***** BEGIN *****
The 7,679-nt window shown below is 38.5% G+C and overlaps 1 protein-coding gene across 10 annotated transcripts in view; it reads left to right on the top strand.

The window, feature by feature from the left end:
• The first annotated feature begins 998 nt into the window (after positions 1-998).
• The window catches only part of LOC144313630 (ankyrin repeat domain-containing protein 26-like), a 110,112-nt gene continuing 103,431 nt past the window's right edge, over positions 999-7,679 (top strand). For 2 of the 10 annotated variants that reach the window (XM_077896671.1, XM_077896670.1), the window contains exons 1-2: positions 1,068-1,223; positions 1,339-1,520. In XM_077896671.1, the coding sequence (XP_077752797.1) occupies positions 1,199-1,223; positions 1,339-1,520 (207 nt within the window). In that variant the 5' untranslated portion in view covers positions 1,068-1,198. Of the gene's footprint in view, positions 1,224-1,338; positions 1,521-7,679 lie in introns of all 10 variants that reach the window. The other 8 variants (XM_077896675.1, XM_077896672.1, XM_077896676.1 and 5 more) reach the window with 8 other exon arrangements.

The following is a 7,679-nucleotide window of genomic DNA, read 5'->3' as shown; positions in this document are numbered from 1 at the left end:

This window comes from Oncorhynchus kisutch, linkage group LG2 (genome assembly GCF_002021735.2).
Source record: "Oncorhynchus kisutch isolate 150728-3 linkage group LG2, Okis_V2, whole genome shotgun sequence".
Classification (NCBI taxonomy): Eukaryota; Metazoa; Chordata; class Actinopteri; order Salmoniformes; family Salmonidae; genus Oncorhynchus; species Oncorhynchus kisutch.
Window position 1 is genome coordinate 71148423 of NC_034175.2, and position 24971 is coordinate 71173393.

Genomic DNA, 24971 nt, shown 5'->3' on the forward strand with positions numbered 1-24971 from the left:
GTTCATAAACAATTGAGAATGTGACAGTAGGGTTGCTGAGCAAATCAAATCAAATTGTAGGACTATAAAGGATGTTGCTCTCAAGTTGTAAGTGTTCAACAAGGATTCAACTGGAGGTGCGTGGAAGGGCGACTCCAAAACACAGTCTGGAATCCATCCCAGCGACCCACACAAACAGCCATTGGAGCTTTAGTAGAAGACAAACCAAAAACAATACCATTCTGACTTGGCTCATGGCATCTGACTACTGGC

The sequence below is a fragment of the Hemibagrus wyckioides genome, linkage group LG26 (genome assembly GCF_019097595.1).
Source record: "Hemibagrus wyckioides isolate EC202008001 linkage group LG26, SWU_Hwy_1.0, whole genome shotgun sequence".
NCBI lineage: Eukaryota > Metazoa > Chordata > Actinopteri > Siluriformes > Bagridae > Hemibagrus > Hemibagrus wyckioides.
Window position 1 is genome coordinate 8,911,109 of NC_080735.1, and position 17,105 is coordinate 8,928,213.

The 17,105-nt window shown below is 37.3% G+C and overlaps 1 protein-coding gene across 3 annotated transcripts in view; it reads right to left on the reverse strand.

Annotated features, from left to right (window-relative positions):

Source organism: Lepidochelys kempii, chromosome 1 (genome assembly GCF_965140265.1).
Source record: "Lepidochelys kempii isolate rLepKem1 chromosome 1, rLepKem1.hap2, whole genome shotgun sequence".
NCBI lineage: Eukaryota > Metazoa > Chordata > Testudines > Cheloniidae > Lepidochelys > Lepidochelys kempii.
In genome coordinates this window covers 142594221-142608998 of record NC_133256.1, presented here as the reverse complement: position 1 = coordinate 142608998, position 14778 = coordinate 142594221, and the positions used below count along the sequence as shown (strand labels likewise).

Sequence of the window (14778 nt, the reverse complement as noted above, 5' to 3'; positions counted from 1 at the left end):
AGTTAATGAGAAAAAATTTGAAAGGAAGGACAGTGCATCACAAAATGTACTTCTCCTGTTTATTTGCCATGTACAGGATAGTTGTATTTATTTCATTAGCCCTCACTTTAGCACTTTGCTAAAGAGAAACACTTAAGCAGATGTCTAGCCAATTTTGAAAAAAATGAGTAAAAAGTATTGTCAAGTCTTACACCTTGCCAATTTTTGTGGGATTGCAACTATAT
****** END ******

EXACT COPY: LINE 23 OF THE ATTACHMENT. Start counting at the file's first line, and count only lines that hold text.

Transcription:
AGTTAATGAGAAAAAATTTGAAAGGAAGGACAGTGCATCACAAAATGTACTTCTCCTGTTTATTTGCCATGTACAGGATAGTTGTATTTATTTCATTAGCCCTCACTTTAGCACTTTGCTAAAGAGAAACACTTAAGCAGATGTCTAGCCAATTTTGAAAAAAATGAGTAAAAAGTATTGTCAAGTCTTACACCTTGCCAATTTTTGTGGGATTGCAACTATAT